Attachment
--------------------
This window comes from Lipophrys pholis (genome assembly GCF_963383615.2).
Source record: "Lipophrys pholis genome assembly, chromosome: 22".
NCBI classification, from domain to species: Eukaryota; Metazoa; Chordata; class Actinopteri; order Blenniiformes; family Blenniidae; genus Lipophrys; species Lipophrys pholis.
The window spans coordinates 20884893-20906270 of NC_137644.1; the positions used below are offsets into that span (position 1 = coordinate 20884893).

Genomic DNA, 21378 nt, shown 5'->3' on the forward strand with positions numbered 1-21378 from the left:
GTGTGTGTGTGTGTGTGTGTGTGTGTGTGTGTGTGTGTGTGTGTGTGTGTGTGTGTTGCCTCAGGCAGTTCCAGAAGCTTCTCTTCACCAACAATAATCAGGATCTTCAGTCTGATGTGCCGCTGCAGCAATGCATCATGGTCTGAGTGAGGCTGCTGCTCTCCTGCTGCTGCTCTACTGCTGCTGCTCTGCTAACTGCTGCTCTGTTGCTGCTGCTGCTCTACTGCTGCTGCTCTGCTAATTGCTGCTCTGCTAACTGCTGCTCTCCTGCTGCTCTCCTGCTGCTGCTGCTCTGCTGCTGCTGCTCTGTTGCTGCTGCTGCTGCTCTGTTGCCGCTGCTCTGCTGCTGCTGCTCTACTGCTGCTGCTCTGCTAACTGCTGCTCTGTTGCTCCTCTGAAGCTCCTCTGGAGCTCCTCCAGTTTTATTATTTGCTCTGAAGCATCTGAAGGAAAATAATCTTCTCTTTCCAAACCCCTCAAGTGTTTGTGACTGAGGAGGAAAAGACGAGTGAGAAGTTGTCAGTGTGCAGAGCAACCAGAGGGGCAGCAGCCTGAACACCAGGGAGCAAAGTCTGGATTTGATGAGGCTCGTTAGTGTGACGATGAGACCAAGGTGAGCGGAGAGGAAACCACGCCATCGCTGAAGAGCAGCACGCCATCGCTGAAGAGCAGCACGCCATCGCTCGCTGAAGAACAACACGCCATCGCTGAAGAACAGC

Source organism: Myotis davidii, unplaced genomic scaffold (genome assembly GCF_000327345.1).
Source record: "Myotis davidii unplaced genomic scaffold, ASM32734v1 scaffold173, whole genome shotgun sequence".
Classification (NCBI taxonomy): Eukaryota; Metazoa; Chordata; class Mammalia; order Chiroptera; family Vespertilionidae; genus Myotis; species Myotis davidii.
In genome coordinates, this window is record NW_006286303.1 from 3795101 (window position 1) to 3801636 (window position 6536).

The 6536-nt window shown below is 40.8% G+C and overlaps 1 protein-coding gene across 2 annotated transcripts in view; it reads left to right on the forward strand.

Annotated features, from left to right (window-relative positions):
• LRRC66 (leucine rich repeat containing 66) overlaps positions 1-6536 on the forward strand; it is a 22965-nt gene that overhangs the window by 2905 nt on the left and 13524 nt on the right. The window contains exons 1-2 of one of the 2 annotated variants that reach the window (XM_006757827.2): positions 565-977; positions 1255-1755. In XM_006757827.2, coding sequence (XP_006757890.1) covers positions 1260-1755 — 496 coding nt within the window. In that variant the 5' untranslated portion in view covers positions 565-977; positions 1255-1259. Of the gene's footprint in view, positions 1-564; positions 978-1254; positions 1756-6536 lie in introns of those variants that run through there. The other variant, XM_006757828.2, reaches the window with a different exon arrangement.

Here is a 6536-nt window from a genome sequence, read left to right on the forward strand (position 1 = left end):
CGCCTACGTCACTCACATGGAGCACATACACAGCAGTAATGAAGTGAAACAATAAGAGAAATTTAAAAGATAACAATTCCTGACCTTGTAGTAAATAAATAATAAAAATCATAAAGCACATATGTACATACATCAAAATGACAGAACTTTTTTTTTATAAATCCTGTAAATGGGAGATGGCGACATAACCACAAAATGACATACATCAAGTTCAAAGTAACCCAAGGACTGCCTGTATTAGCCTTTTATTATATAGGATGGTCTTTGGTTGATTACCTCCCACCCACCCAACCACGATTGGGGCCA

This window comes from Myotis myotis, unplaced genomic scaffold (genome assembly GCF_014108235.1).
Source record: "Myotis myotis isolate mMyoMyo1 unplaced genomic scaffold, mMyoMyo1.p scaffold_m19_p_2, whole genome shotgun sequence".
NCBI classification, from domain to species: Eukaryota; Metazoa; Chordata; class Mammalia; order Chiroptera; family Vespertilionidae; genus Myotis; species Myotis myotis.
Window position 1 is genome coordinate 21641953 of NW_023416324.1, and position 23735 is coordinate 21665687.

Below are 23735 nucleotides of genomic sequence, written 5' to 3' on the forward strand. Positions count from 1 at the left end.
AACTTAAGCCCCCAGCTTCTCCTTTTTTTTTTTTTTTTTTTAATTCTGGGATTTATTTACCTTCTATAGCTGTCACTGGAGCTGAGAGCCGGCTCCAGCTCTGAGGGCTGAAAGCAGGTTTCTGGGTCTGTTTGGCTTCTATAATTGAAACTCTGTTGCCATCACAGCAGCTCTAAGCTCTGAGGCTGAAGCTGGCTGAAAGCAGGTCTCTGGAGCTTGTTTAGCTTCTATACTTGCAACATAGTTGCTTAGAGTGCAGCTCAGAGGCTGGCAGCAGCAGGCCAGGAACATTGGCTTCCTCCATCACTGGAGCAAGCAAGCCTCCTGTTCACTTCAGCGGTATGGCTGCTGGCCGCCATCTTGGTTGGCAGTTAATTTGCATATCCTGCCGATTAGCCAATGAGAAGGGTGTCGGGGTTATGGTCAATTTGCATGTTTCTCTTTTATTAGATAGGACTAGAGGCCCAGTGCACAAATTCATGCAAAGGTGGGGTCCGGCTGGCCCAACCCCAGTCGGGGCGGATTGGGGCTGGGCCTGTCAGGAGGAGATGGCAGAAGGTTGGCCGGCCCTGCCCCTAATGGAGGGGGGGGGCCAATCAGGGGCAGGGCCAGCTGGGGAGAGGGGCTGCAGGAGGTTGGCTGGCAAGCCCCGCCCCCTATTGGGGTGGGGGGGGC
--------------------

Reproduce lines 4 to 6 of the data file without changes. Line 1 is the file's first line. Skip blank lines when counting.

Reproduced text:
The window spans coordinates 20884893-20906270 of NC_137644.1; the positions used below are offsets into that span (position 1 = coordinate 20884893).

Genomic DNA, 21378 nt, shown 5'->3' on the forward strand with positions numbered 1-21378 from the left:
GTGTGTGTGTGTGTGTGTGTGTGTGTGTGTGTGTGTGTGTGTGTGTGTGTGTGTGTTGCCTCAGGCAGTTCCAGAAGCTTCTCTTCACCAACAATAATCAGGATCTTCAGTCTGATGTGCCGCTGCAGCAATGCATCATGGTCTGAGTGAGGCTGCTGCTCTCCTGCTGCTGCTCTACTGCTGCTGCTCTGCTAACTGCTGCTCTGTTGCTGCTGCTGCTCTACTGCTGCTGCTCTGCTAATTGCTGCTCTGCTAACTGCTGCTCTCCTGCTGCTCTCCTGCTGCTGCTGCTCTGCTGCTGCTGCTCTGTTGCTGCTGCTGCTGCTCTGTTGCCGCTGCTCTGCTGCTGCTGCTCTACTGCTGCTGCTCTGCTAACTGCTGCTCTGTTGCTCCTCTGAAGCTCCTCTGGAGCTCCTCCAGTTTTATTATTTGCTCTGAAGCATCTGAAGGAAAATAATCTTCTCTTTCCAAACCCCTCAAGTGTTTGTGACTGAGGAGGAAAAGACGAGTGAGAAGTTGTCAGTGTGCAGAGCAACCAGAGGGGCAGCAGCCTGAACACCAGGGAGCAAAGTCTGGATTTGATGAGGCTCGTTAGTGTGACGATGAGACCAAGGTGAGCGGAGAGGAAACCACGCCATCGCTGAAGAGCAGCACGCCATCGCTGAAGAGCAGCACGCCATCGCTCGCTGAAGAACAACACGCCATCGCTGAAGAACAGC